By Ikechukwu Chukwuma & Omolola Shobowale
Smartphones have clear-ly evolved. In this new era, a number of apps are now connected to medical health care and safety. These apps are very easy to operate and can help in a case of emergency. Here are ways your smartphone can save your life.
Google’s new personal safety app, Trusted Contacts, is designed to help in cases of emergency. All you have to do is download the app, and then allot Trusted status to friends and family. This allows them to see your activity status. It then opens a direct line of sharing between you and your loved ones. If you feel threatened, you can share your location with your contacts and vice-versa. If there is no cause for alarm, you can deny the request. But in a case where you don’t respond after five minutes, your location will automatically be shared with your friends and family anyway. The app displays your last known location to friends and family even if your phone is offline.
Another life-saving app is MPower, it is capable of detecting and tracking the symptoms of Parkinson’s. Parkinson’s Disease is a long-term degenerative disorder of the central nervous system that mainly affects the motor system.
PD is a movement disorder related to loss of dopamine- producing cells in the midbrain. Symptoms of the disease include tremor, changes in gait, slowness (bradykinesia) and rigidity. The application analyses voice patterns to detect the degenerative disease by simply speaking into the phone. Around 70-90 percent of patients experience vocal impairment following the onset of the disease. The app also features finger tapping, walking and memory games to monitor the progression of the illness.
A dongle created by Columbia University researchers can turn any smartphone into an HIV and Syphilis tester with a tiny drop of blood. Within 15 minutes, one can get a result. The device doesn’t need a battery to work; it draws power from the Smartphone. According to the paper published by the researchers in Science Translational Medicine, the dongle performs enzyme-linked immunosorbent assay (ELISA) to detect HIV antibody, treponemal-specific antibody for Syphilis, and non-treponemal antibody for active Syphilis infection.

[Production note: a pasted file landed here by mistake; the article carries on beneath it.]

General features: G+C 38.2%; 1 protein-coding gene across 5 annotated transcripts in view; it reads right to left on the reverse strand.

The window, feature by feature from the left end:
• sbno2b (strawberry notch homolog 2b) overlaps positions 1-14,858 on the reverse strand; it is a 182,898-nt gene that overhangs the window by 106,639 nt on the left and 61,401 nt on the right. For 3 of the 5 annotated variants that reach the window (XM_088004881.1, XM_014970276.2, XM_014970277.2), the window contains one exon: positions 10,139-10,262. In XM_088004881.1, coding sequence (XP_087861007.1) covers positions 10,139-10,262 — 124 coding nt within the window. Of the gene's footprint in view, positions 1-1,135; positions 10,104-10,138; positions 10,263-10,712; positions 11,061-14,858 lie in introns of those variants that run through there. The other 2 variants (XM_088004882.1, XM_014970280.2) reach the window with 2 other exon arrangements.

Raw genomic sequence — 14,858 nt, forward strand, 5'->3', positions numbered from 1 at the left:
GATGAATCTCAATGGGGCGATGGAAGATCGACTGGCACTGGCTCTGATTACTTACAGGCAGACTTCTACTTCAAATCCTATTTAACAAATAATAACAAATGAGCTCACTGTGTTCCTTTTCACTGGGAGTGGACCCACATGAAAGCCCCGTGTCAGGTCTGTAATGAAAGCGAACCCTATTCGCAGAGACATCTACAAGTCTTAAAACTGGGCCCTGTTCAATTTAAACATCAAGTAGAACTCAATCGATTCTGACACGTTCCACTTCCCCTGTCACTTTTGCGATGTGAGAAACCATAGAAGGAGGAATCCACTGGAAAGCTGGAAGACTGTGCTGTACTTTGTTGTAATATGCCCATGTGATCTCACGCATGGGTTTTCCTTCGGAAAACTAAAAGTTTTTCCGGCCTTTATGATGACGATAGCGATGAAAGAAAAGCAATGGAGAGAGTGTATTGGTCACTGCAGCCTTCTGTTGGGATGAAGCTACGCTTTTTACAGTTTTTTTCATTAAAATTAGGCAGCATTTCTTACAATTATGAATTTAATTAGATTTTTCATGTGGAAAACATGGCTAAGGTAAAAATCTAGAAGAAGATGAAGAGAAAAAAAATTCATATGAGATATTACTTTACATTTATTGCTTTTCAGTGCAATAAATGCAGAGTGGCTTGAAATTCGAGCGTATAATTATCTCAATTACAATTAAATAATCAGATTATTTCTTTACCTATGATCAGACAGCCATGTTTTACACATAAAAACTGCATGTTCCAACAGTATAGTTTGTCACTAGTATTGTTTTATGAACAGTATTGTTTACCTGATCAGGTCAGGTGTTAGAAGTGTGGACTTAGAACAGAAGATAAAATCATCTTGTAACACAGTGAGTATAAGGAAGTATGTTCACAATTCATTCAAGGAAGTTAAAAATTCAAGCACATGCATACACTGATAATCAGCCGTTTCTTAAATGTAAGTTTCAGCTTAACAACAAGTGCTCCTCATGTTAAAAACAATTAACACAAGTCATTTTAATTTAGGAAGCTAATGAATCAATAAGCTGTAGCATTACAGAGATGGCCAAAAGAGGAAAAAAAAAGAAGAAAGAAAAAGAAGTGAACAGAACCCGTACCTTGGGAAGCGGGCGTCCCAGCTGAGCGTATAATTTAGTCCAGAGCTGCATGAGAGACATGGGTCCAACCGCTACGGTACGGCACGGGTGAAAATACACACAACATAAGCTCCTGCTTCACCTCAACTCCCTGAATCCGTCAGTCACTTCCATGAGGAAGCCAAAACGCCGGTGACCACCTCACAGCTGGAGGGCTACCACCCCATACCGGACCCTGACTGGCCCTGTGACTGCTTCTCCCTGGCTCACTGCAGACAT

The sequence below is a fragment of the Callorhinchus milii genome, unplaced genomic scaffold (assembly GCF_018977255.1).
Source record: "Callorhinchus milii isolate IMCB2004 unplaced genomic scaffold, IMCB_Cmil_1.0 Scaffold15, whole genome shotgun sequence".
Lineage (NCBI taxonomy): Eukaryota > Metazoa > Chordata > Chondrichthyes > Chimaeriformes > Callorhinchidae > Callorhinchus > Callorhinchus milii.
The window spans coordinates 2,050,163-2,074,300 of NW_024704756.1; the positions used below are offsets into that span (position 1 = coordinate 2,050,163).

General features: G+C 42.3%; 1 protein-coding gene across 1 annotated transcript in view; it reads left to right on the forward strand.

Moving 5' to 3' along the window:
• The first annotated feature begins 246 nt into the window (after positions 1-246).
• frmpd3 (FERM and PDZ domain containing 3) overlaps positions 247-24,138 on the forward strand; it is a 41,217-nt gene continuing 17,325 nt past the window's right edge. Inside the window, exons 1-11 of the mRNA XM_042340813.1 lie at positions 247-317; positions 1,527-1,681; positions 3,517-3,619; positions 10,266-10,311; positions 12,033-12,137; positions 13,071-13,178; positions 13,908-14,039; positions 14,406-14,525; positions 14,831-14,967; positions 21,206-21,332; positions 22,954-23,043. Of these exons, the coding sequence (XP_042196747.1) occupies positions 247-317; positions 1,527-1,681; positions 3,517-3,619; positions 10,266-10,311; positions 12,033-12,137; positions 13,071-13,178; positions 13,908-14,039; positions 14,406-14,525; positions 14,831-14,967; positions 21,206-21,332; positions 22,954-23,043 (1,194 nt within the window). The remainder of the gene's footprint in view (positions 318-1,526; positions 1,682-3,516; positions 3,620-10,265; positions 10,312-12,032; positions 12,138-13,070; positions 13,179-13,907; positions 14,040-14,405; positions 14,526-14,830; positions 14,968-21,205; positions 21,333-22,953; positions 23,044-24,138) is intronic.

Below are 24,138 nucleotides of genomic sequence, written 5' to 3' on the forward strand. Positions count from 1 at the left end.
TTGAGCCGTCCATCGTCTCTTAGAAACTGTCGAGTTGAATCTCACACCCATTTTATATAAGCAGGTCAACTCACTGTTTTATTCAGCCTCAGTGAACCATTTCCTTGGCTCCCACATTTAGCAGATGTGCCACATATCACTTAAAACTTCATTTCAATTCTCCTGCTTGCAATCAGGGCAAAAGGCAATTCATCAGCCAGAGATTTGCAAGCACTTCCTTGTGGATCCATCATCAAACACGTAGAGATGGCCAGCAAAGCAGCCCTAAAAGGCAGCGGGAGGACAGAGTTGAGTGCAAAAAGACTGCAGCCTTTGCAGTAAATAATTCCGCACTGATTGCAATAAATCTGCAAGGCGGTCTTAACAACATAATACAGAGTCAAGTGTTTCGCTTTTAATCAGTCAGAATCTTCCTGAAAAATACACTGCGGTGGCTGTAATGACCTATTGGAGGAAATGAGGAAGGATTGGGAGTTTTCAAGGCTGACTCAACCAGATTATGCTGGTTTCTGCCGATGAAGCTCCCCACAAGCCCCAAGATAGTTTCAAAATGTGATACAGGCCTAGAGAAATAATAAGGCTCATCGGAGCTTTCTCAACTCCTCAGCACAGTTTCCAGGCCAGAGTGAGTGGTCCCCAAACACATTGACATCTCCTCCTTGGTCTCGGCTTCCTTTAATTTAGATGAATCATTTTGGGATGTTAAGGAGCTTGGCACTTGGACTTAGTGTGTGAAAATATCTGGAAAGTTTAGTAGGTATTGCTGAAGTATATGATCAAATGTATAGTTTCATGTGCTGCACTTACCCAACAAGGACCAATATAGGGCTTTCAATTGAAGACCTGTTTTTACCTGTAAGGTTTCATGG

With the apps, Doctor Mole and SkinVision, one can easily detect skin cancer using their Smartphone. They let you take photos of the skin then proceed to analyse the symmetry, regularity of borders and colour to see if there is significant change.
The app will flag any changes and also flag any moles that might need further examination by a dermatologist.
A company named AliveCor launched a Smartphone case that doubles as an electrocardiogram (ECG) so you can keep track of your heart activity through your fingertips. Users simply rest their fingers on the case and the electrical impulses are turned into ultrasound signals and transmitted to the phone’s microphone. Then an algorithm can analyse the heart patterns and identify if there is a risk of stroke or cardiac arrest, even before symptoms reveal themselves.
An eye cancer called Retinoblastoma can easily be detected using a Smartphone camera. This cancer grows quickly, but if detected early, can save the life of the child and possibly prevent eye removal. It is very easy to detect using a Smartphone camera. All that needs to be done is take a photo of the eye using a flash. If one of the pupils appears white instead of black similar to the eye of a cat, reflecting light, it could be an indicator of an eye tumour. If it keeps on happening in photos, it’s best to go and see an ophthalmologist.
A Friend Asks is a free app by the suicide prevention group, Jason Foundation, that aims at teaching its users how to recognise the signs that someone close to them, such as a friend or family member, may be thinking of committing suicide and how to reach out to them. It provides users with a list of common warning signs of suicide ideation, as well as do’s and don’ts for such a sensitive situation.
With Lifeline Response app, users are asked to put a thumb on the smartphone screen feeling threatened. If the thumb leaves the phone’s screen during an attack, an ear-piercing sound is emitted from the phone and a message goes to authorities who are ready to help. The app can also be used to tag suspicious activities in neighbourhoods and alert others nearby.
Conclusively, the Save Me Pro app developed by 12-year- old Dylan Puccetti of Galveston could save a life. It allows users send out emergency alert to a pre-arranged list of contacts simply by hitting the power button eight times.